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Where Our Bulbs Are Grown

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Holland's soils and climate are ideal for producing flower bulbs.

Holland is the world's oldest and largest producer of flower bulbs. Dutch farmers have been growing and hybridizing bulbs since the 1500s.

Most Dutch Gardens bulbs are grown along the northwest coast of Holland in the bulb-growing area known as the Northern Sand District. There are thousands of family farms in this region, all of which grow flower bulbs. Most of these farms have been in the same family for many generations, and the farmers' pride in the land and in the bulbs they produce is very strong. Growing bulbs for market is a business but it is also a passion.

Farm land in the district is perfect for growing high quality bulbs. Since most of the farms are located just a few miles from the sea, the soil is very sandy. This ensures perfect drainage and encourages bulbs to produce the papery skins that protect them during shipping.

Farmers inspect their growing fields daily--from March when the first green shoots appear, through bloom time in April and the bulb harvest in July--carefully watching for any signs of disease, pests, or bulbs that are deficient in any way. Every field and every crop is also certified three or four times during the season by government inspectors. After harvest, the bulbs are dried, graded and then stored in climate-controlled warehouses in Holland, where they remain until being shipped directly to your home.

How We Select Our Bulbs


Leo Vandervlugt, president of Dutch Gardens, and Maarten Vandervlugt, product manager, evaluate a new tulip variety.

Dutch Gardens has developed close relationships with some of the best growers in Holland. These growers know that we buy only top size bulbs, and that we require state-of-the art storage and handling. They also know that in addition to tried and true favorites such as the Apricot Beauty tulip and Mount Hood daffodil, we are also interested in bringing our customers new and improved varieties that offer something special.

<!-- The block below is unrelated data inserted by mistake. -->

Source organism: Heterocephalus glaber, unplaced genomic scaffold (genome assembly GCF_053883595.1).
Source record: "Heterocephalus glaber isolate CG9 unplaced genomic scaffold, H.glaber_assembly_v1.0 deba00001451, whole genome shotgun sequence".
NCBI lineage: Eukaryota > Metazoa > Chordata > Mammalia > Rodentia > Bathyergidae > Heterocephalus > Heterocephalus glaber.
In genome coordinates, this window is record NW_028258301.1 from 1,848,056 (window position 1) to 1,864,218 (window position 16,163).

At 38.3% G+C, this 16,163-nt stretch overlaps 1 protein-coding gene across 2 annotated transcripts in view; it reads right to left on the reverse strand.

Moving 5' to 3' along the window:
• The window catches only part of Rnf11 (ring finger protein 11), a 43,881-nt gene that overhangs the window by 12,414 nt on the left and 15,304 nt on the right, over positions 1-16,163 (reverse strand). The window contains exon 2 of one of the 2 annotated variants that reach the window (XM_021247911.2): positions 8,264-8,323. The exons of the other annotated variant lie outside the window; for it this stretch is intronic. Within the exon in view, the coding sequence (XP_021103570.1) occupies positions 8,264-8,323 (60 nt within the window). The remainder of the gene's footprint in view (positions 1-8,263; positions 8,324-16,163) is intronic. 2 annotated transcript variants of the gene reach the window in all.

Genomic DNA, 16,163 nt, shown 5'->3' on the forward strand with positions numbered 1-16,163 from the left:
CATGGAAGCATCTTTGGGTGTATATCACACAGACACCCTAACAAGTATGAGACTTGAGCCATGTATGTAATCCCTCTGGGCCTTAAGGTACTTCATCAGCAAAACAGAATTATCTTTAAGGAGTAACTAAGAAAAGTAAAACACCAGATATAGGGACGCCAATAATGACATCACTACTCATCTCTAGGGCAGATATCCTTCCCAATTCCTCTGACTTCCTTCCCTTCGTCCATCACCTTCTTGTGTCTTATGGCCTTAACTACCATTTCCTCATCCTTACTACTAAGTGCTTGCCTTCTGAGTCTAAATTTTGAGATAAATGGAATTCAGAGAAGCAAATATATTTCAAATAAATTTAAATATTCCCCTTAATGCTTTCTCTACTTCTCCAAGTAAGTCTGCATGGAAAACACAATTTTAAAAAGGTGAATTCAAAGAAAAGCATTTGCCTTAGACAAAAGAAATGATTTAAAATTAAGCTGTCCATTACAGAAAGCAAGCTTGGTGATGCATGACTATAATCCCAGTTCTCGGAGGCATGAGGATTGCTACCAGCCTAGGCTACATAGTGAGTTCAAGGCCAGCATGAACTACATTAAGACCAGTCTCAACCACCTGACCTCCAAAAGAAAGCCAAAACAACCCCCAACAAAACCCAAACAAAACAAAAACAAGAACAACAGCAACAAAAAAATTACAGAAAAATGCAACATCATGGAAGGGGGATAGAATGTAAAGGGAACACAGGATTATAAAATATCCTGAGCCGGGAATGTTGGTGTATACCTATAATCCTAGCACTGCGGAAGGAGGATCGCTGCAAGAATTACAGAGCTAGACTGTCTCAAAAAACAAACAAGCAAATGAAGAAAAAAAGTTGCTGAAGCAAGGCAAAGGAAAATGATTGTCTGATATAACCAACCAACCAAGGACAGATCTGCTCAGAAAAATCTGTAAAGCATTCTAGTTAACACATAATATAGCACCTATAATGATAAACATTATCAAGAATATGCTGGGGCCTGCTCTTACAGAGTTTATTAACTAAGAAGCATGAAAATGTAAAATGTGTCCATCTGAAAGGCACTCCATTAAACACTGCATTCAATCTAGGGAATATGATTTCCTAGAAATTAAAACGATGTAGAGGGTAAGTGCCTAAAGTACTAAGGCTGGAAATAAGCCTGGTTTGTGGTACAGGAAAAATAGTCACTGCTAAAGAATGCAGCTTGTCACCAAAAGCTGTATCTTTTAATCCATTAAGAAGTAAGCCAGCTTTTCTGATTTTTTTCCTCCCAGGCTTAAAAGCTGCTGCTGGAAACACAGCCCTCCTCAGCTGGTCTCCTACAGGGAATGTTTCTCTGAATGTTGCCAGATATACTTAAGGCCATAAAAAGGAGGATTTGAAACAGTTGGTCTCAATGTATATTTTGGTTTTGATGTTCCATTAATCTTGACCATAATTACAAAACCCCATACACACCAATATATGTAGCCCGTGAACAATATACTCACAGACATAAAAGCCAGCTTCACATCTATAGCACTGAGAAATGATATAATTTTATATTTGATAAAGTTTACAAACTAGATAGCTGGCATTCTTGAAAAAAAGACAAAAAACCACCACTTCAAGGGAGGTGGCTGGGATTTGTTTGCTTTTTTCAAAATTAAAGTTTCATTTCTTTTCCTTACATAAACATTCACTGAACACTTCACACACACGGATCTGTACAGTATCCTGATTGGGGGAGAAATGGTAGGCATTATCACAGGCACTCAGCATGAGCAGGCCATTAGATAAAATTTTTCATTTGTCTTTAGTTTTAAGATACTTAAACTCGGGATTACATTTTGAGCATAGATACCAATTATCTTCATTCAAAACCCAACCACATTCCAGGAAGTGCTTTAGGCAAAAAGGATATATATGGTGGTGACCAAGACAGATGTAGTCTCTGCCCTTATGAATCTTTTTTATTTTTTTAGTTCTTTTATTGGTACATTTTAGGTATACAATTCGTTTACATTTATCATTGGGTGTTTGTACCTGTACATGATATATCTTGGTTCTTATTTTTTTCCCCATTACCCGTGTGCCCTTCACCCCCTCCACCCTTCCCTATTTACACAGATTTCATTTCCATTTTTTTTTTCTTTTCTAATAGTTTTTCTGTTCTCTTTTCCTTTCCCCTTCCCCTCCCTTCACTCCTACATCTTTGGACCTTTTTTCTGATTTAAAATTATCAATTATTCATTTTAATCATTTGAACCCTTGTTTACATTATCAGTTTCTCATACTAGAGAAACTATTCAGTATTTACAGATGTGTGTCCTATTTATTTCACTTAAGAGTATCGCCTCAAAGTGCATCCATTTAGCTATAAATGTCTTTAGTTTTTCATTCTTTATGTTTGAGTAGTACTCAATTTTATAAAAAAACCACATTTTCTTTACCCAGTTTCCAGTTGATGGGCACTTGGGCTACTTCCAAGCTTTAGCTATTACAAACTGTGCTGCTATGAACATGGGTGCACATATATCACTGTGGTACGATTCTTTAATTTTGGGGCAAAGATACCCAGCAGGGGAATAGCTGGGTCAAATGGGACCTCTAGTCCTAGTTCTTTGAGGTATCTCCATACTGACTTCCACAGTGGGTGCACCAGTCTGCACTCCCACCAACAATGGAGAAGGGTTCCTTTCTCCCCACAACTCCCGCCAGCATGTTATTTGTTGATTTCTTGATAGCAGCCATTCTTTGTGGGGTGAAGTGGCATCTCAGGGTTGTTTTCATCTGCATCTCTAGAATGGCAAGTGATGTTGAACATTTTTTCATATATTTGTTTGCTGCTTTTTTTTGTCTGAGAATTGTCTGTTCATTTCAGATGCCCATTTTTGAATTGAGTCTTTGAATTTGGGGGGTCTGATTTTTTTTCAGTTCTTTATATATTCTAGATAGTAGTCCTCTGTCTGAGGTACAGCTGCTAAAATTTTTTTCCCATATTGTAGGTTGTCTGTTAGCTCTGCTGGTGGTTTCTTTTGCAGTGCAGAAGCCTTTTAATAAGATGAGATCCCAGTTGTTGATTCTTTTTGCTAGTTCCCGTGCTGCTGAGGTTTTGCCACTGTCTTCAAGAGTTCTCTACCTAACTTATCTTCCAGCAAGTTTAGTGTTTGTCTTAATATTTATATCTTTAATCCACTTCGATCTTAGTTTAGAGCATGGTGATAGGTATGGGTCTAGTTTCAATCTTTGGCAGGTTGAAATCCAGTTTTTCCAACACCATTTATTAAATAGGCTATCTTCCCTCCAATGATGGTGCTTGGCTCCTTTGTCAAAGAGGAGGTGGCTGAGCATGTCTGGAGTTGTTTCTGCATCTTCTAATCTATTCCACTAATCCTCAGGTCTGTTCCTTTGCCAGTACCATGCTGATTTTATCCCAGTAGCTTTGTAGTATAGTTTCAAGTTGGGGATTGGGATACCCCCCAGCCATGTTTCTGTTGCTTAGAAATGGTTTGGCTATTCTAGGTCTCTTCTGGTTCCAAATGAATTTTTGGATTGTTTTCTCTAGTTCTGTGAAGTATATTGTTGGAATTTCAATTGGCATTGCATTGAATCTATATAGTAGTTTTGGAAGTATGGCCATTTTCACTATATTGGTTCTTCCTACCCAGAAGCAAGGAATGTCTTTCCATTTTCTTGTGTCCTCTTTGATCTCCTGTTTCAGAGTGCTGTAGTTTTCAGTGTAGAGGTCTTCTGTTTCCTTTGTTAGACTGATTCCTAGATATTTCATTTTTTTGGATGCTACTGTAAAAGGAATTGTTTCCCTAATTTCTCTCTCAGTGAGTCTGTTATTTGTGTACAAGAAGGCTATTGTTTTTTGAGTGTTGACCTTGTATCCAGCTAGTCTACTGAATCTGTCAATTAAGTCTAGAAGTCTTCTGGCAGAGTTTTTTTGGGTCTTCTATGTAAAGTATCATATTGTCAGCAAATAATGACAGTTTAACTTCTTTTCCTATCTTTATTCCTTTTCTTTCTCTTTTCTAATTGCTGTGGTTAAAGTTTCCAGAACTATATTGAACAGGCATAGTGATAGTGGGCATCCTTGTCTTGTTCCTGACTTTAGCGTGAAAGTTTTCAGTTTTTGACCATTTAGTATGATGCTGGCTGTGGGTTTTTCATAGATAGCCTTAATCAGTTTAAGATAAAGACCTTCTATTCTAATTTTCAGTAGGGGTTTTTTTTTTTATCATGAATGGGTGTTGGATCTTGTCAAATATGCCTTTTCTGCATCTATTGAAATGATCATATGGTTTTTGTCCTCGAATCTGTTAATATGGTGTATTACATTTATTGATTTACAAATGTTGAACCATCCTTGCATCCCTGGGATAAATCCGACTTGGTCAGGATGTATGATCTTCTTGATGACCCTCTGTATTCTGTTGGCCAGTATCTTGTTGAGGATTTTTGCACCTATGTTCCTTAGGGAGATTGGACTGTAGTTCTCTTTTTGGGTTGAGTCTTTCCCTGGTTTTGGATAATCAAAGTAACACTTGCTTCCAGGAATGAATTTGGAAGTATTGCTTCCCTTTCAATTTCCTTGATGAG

Selecting new bulb varieties for our customers in the U.S. begins three, four or even ten years before the new variety makes its way into the Dutch Gardens catalog or website. New bulb varieties come from two sources: either professional breeders working in any number of places around the world, or from growers who discover new varieties in their own fields, the result of natural genetic variations.

Most Dutch bulb growers maintain a trial area on their farm where they test out new varieties of tulips, daffodils, hyacinths, lilies, gladiolus and other bulbs. Of the hundreds of varieties trialed, only a select few ever make it into distribution. A new variety must prove to be stable, disease resistant and vigorous. It must be a distinct improvement over existing varieties. And most importantly, it must excite the eye and quicken the heart!

Our staff in Holland maintain close contact with growers throughout the year, from planting time through harvest and shipping. In the spring, when the bulbs are in bloom, we spend several weeks meeting with growers, visiting production fields, trial gardens and display gardens. We inspect crops of bulb varieties that will be harvested and shipped in the fall, and we are also on the lookout for new colors and improved forms that can be introduced to U.S. gardeners.

Once a new variety is selected for market, the trial stock of 20 or 50 bulbs must be increased until there are enough bulbs to sell. This process may take three to ten years, as the grower harvests and replants his stock each year, slowly building up the number of bulbs. Growers sometimes agree to make new varieties available early, in limited quantities, but they must make sure they retain an adequate supply of bulbs to replant the following year.

Dutch Gardens works with more than 40 of Holland's top bulb growers. All are committed to the very highest quality and all are intensely proud of the bulbs they produce. Working together with these growers, we are able to bring U.S. gardeners the newest, the freshest, and the most spectacular flower bulbs on earth.